Facing a recall without superhero senses leaves some vulnerable to confusion

I don’t like fresh tomatoes. Generally, my careful avoidance of them is a fairly unique practice. At least, I thought so until I met Bret. We stand together in our quest for vegetables that don’t leak acid on the rest of the salad.

We were on our honeymoon when the outbreak of Salmonella Saintpaul in tomatoes and/or hot peppers hit the news. Many people joined our stance on tomatoes then… but it took me a while to realize it.

Since I wasn’t reading FSnet while we were gone, I had to hear the warnings put out on eating tomatoes like a regular consumer would. It was like my superhero senses were turned off.

At the time, I wasn’t in the habit of watching the news. And according to the results of a Rutgers Food Policy Institute (FPI) survey,

“The majority of respondents (66 percent) first heard about the advisory on television.”

Throughout our trip, we ate at cafes, buffets, and casual dining establishments. When we didn’t eat out, we stopped at Wal-Mart for cereal and sandwich supplies. None of those places showed signs of produce being recalled.

The survey found,

“A small minority (8 percent) first heard about it from restaurants and retailers.”

As it happened, some of the first news I received came from my step-dad’s mom, who understood the problem to be in tomatoes sold with the vine still attached.

Hearing through the tomato-vine was problematic, though. I later learned the CDC advised,

“…persons with increased risk of severe infections…should not eat raw Roma or red round tomatoes other than those sold attached to the vine or grown at home…”

Those two words, “other than”, were missed (or misunderstood) at some point in the chain of communication that ended with me.

Lead author of the Rutgers FPI report, Dr. Cara Cuite said in a press release,

“Our results suggest that consumers may have a hard time taking in many details about these types of food-borne problems.”

Almost half (48 percent) of people surveyed indicated they were not sure which types of tomatoes were under suspicion.

I was back at superhero headquarters (i.e. in front of my Mac) when Salmonella Saintpaul was found in a sample of jalapenos from Mexico, and again when the outbreak strain was isolated from a Mexican serrano pepper and the water used to irrigate it.

Most consumers weren’t so lucky. From the survey,

“The researchers found that while almost all respondents (93 percent) were aware that tomatoes were believed to [be] the source of the illness, only 68 percent were aware…that peppers were also associated with the outbreak.”

Dr. Cara Cuite commented in the press release,

“This research is especially timely in light of the growing number of recalls as a result of the Salmonella outbreak associated with peanut butter and peanut paste.”

How can consumers be better informed? One practice seen in both outbreaks that helped alleviate some confusion was the use of club membership or “loyalty card” information to contact customers who had recently bought recalled products.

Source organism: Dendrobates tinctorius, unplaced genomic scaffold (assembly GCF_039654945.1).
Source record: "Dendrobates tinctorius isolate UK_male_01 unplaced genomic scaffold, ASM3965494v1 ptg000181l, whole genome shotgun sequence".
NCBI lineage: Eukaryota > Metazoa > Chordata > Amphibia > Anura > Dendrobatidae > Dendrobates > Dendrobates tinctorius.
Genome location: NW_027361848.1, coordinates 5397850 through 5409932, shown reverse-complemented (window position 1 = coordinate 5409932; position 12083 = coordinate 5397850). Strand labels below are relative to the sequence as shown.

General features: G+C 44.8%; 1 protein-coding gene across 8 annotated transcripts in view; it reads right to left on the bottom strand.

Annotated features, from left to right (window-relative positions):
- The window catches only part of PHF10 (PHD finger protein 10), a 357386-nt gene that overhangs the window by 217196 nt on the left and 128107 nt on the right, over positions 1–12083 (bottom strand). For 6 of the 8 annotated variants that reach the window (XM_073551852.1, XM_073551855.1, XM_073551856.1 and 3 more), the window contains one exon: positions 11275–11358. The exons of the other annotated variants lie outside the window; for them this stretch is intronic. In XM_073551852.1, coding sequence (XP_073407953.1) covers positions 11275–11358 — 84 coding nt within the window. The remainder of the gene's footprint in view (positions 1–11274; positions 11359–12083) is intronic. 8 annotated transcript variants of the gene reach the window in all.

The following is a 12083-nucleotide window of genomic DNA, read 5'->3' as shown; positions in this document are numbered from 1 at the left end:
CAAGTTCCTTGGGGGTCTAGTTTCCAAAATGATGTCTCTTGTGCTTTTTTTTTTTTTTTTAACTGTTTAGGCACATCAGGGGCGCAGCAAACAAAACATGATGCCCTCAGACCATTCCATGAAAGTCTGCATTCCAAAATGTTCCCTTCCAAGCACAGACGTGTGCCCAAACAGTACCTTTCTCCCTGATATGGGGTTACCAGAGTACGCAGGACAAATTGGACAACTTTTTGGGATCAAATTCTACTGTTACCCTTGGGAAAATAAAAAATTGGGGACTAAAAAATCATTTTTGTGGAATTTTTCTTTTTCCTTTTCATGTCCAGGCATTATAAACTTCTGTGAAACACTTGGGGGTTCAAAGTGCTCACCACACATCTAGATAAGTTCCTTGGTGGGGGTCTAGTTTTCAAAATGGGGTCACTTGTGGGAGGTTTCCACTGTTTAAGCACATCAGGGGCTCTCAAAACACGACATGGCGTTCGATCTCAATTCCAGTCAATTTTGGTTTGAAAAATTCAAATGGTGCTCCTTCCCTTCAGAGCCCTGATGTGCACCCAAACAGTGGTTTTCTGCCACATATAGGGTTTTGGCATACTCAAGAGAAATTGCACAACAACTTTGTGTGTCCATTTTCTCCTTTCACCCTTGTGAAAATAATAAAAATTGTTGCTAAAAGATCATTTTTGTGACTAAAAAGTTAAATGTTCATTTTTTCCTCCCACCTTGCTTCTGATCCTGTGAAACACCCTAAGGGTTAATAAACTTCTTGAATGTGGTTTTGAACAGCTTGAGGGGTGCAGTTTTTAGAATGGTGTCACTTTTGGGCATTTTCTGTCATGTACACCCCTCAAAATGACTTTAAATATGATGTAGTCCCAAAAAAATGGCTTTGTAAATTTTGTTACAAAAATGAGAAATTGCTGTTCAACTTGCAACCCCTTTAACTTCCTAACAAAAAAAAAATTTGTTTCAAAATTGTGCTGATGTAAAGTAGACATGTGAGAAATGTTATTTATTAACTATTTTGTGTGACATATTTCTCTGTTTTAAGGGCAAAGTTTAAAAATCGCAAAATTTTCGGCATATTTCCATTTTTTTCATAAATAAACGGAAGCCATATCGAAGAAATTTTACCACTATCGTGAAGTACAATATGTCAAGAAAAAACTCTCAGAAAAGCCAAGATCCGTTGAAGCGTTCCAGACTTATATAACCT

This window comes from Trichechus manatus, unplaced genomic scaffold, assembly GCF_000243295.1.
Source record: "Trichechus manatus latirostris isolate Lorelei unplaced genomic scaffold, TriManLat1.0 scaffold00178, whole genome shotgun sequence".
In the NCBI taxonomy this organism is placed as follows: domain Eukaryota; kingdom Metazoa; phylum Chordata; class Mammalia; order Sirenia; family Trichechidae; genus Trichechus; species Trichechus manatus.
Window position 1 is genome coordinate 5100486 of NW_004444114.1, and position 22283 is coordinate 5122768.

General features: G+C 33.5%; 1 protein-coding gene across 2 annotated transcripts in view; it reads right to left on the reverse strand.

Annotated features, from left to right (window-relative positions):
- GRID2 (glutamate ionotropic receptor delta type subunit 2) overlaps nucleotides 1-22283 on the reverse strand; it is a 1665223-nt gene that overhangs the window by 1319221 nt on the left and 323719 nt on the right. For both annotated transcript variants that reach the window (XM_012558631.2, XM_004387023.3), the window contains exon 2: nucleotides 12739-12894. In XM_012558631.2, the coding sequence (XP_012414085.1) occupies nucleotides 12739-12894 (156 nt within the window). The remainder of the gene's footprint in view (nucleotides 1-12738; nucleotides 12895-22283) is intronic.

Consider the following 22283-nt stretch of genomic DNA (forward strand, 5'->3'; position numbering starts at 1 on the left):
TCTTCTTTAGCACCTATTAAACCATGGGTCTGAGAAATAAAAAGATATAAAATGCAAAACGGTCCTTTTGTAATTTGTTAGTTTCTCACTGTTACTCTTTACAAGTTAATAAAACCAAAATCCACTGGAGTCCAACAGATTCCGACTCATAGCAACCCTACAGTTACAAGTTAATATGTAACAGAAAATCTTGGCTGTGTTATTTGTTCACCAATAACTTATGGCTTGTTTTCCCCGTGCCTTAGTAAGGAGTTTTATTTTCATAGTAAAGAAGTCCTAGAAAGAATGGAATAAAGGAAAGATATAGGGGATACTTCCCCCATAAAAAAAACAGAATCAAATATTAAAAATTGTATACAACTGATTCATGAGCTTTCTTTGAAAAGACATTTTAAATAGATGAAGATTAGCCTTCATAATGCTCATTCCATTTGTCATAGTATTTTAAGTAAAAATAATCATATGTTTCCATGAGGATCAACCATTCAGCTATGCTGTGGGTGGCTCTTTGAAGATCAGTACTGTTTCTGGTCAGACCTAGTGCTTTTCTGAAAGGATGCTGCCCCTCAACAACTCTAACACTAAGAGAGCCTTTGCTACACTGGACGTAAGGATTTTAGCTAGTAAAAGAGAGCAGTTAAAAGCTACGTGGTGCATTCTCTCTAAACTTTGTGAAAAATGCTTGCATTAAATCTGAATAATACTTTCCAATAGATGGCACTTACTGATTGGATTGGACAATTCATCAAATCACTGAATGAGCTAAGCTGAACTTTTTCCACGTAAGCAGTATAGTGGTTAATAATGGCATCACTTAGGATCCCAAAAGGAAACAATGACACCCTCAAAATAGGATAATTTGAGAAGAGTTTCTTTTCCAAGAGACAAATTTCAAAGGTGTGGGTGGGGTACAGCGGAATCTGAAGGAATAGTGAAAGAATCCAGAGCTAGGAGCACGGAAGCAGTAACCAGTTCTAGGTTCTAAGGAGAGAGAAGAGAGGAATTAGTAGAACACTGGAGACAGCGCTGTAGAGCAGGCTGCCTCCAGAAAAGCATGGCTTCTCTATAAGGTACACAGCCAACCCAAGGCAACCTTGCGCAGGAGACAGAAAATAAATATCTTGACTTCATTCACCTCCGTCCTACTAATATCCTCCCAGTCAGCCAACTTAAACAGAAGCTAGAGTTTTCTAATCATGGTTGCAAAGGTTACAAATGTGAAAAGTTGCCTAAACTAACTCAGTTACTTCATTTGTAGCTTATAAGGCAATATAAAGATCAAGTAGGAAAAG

What else can be done to clear things up? After all, regular consumers don’t have superhero senses.

FDA announces massive Peanut Corp of America recall

Multiple outlets are reporting tonight that every peanut, every ounce of peanut oil and all peanut butter and paste products produced by Peanut Corporation of America in its Blakely, Georgia plant since January 2007 has been recalled.

From the FDA website:

PCA sells its products to institutional and industrial users for service in large institutions or for sale and further processing by other companies. PCA does not sell peanuts or peanut products directly to consumers in stores.

The expanded recall includes all peanuts (dry and oil roasted), granulated peanuts, peanut meal, peanut butter and peanut paste. All of the recalled peanuts and peanut products were made only at the company’s Blakely, Georgia facility; the lot numbers and a description of the products being recalled are listed at the end of this release. The Blakely, Georgia facility has stopped producing all peanut products.

Peanut Corporation of American released a statement tonight that includes the following:

“The goal of Peanut Corporation of America over the past 33 years has always been to
follow the U.S. Food and Drug Administration’s good manufacturing practices in order to provide a safe product for consumers. It is because of our commitment to our customers and consumers that PCA has taken extraordinary measures to identify and recall all products that have been identified as presenting a potential risk."

"PCA uses only two highly reputable labs for product testing and they are widely used by the industry and employ good laboratory practices. PCA categorically denies any allegations that the Company sought favorable results from any lab in order to ship its products."